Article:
Allopurinol is used to treat gout and certain types of kidney stones. It is also used to prevent increased uric acid levels in patients receiving cancer chemotherapy. These patients can have increased uric acid levels due to release of uric acid from the dying cancer cells. Allopurinol works by reducing the amount of uric acid made by the body. Increased uric acid levels can cause gout and kidney problems.
How to use Allopurinol
Take this medication by mouth, usually once daily or as directed by your doctor. Take this medication after a meal to reduce stomach upset. If your dose is more than 300 milligrams a day, you will need to take several smaller doses during the day to get this amount (ask your doctor for directions).
It is best to drink a full glass of water with each dose and at least 8 more glasses (8 ounces each) of fluid a day. If your doctor has directed you to drink less fluid for other medical reasons, consult your doctor for further instructions. Your doctor may also instruct you on how to decrease acid in your urine (e.g., avoiding large amounts of ascorbic acid/vitamin C).
Dosage is based on your medical condition and response to treatment. Use this medication regularly to get the most benefit from it. To help you remember, take it at the same time(s) each day.
For the treatment of gout, it may take up to several weeks for this medicine to have an effect. You may have more gout attacks for several months after starting this medicine while the body removes extra uric acid. Allopurinol is not a pain reliever. To relieve pain from gout, continue to take your prescribed medicines for gout attacks (e.g., colchicine, ibuprofen, indomethacin) as directed by your doctor.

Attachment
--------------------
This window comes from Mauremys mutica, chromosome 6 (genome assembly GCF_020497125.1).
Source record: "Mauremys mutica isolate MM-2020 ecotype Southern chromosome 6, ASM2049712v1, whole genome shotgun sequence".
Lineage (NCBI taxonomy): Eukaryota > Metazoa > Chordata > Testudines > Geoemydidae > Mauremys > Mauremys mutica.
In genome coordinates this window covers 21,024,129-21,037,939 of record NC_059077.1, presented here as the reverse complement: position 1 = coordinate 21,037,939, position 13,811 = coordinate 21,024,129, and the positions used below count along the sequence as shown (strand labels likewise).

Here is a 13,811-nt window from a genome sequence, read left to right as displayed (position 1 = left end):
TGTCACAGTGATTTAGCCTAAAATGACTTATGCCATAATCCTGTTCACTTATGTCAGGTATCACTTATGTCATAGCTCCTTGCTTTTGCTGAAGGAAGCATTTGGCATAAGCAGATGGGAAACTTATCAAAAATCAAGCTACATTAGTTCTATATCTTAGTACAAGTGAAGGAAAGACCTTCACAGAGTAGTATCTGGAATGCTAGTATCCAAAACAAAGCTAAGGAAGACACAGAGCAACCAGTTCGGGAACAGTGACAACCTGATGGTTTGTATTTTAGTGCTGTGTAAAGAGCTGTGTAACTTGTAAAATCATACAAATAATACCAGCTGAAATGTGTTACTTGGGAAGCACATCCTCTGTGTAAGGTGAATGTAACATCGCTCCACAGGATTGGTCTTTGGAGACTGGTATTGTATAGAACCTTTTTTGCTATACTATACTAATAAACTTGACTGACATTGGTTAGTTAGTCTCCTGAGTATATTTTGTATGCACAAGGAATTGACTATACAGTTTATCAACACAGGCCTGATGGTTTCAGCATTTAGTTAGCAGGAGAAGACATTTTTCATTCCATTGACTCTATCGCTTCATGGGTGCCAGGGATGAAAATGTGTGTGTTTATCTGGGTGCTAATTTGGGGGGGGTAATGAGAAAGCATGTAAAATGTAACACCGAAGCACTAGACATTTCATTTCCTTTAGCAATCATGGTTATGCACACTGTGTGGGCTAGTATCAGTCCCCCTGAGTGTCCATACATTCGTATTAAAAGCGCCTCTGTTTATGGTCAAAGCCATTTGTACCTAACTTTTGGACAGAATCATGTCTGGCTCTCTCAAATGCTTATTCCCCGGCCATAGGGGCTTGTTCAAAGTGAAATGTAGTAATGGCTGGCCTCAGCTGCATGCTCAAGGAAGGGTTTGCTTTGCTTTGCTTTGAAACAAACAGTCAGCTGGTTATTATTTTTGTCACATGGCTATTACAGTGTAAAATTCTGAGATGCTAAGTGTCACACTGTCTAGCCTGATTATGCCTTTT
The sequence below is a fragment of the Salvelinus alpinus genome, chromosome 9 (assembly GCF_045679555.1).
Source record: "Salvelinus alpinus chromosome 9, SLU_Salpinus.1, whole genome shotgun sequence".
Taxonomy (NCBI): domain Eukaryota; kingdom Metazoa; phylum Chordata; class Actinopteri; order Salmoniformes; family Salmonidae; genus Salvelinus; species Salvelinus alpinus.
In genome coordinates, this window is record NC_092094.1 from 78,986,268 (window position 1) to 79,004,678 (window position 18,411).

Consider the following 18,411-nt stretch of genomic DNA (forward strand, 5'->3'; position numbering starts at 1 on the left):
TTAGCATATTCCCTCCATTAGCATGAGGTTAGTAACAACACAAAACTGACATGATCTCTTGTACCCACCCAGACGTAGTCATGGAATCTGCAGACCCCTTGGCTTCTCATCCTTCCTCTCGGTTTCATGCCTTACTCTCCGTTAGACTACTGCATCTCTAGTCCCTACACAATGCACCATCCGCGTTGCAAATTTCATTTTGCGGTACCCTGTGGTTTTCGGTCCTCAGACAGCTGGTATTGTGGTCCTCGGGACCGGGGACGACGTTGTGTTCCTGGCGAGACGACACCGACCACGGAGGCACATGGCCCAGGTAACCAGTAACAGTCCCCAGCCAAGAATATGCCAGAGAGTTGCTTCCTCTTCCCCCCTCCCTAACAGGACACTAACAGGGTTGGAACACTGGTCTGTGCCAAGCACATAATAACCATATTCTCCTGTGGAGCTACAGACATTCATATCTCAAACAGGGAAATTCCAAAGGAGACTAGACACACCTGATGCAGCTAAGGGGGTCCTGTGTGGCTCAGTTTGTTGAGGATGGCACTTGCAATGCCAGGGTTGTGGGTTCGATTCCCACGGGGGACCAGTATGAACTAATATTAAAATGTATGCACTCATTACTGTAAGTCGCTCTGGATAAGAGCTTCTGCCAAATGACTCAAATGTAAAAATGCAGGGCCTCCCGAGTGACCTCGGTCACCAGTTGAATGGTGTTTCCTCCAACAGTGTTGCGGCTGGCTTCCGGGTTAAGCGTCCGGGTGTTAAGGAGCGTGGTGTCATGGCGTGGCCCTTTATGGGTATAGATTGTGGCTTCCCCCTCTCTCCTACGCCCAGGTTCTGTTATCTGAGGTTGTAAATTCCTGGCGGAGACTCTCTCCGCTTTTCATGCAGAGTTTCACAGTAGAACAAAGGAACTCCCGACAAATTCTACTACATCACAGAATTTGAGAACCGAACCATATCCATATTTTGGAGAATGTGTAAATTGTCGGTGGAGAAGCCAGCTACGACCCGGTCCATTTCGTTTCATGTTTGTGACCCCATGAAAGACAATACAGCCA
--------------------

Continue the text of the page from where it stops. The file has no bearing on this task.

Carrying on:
Tell your doctor if your condition persists or worsens.
Stomach upset, nausea, diarrhea, or drowsiness may occur. If any of these effects persist or worsen, tell your doctor or pharmacist promptly.
Remember that your doctor has prescribed this medication because he or she has judged that the benefit to you is greater than the risk of side effects. Many people using this medication do not have serious side effects.
Tell your doctor right away if any of these rare but very serious side effects occur: numbness/tingling of arms/legs, easy bleeding/bruising, unusual tiredness, signs of kidney problems (such as change in the amount of urine, painful/bloody urination), yellowing eyes/skin, severe stomach/abdominal pain, persistent nausea/vomiting, dark urine, unusual weight loss, eye pain, vision changes.
This medication can commonly cause a rash that is usually not serious. However, you may not be able to tell it apart from a rare rash that could be a sign of a severe reaction. Get medical help right away if you develop any rash.
A very serious allergic reaction to this drug is rare. However, get medical help right away if you notice any symptoms of a serious allergic reaction, including: fever, swollen lymph nodes, rash, itching/swelling (especially of the face/tongue/throat), severe dizziness, trouble breathing.
This is not a complete list of possible side effects. If you notice other effects not listed above, contact your doctor or pharmacist.